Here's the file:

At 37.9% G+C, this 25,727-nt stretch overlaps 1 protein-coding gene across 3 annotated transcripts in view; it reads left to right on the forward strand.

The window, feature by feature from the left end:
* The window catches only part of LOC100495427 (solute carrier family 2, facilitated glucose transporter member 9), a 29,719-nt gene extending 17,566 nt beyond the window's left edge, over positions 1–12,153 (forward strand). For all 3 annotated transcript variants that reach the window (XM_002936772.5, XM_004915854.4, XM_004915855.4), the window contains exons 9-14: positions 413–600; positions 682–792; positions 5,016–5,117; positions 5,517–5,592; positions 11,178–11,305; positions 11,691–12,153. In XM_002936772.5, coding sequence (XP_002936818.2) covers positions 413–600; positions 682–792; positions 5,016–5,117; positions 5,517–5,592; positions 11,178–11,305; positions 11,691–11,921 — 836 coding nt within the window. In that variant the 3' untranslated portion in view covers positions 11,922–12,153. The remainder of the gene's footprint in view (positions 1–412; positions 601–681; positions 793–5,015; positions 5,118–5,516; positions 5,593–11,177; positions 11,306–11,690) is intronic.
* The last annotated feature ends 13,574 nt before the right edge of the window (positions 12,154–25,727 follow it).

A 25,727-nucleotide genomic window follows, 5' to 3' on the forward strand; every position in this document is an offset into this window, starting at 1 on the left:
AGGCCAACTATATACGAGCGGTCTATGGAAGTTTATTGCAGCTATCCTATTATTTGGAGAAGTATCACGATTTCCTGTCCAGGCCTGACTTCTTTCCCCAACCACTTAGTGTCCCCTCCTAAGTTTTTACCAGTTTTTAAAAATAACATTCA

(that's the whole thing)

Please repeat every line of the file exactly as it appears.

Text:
At 37.9% G+C, this 25,727-nt stretch overlaps 1 protein-coding gene across 3 annotated transcripts in view; it reads left to right on the forward strand.

The window, feature by feature from the left end:
* The window catches only part of LOC100495427 (solute carrier family 2, facilitated glucose transporter member 9), a 29,719-nt gene extending 17,566 nt beyond the window's left edge, over positions 1–12,153 (forward strand). For all 3 annotated transcript variants that reach the window (XM_002936772.5, XM_004915854.4, XM_004915855.4), the window contains exons 9-14: positions 413–600; positions 682–792; positions 5,016–5,117; positions 5,517–5,592; positions 11,178–11,305; positions 11,691–12,153. In XM_002936772.5, coding sequence (XP_002936818.2) covers positions 413–600; positions 682–792; positions 5,016–5,117; positions 5,517–5,592; positions 11,178–11,305; positions 11,691–11,921 — 836 coding nt within the window. In that variant the 3' untranslated portion in view covers positions 11,922–12,153. The remainder of the gene's footprint in view (positions 1–412; positions 601–681; positions 793–5,015; positions 5,118–5,516; positions 5,593–11,177; positions 11,306–11,690) is intronic.
* The last annotated feature ends 13,574 nt before the right edge of the window (positions 12,154–25,727 follow it).

A 25,727-nucleotide genomic window follows, 5' to 3' on the forward strand; every position in this document is an offset into this window, starting at 1 on the left:
AGGCCAACTATATACGAGCGGTCTATGGAAGTTTATTGCAGCTATCCTATTATTTGGAGAAGTATCACGATTTCCTGTCCAGGCCTGACTTCTTTCCCCAACCACTTAGTGTCCCCTCCTAAGTTTTTACCAGTTTTTAAAAATAACATTCA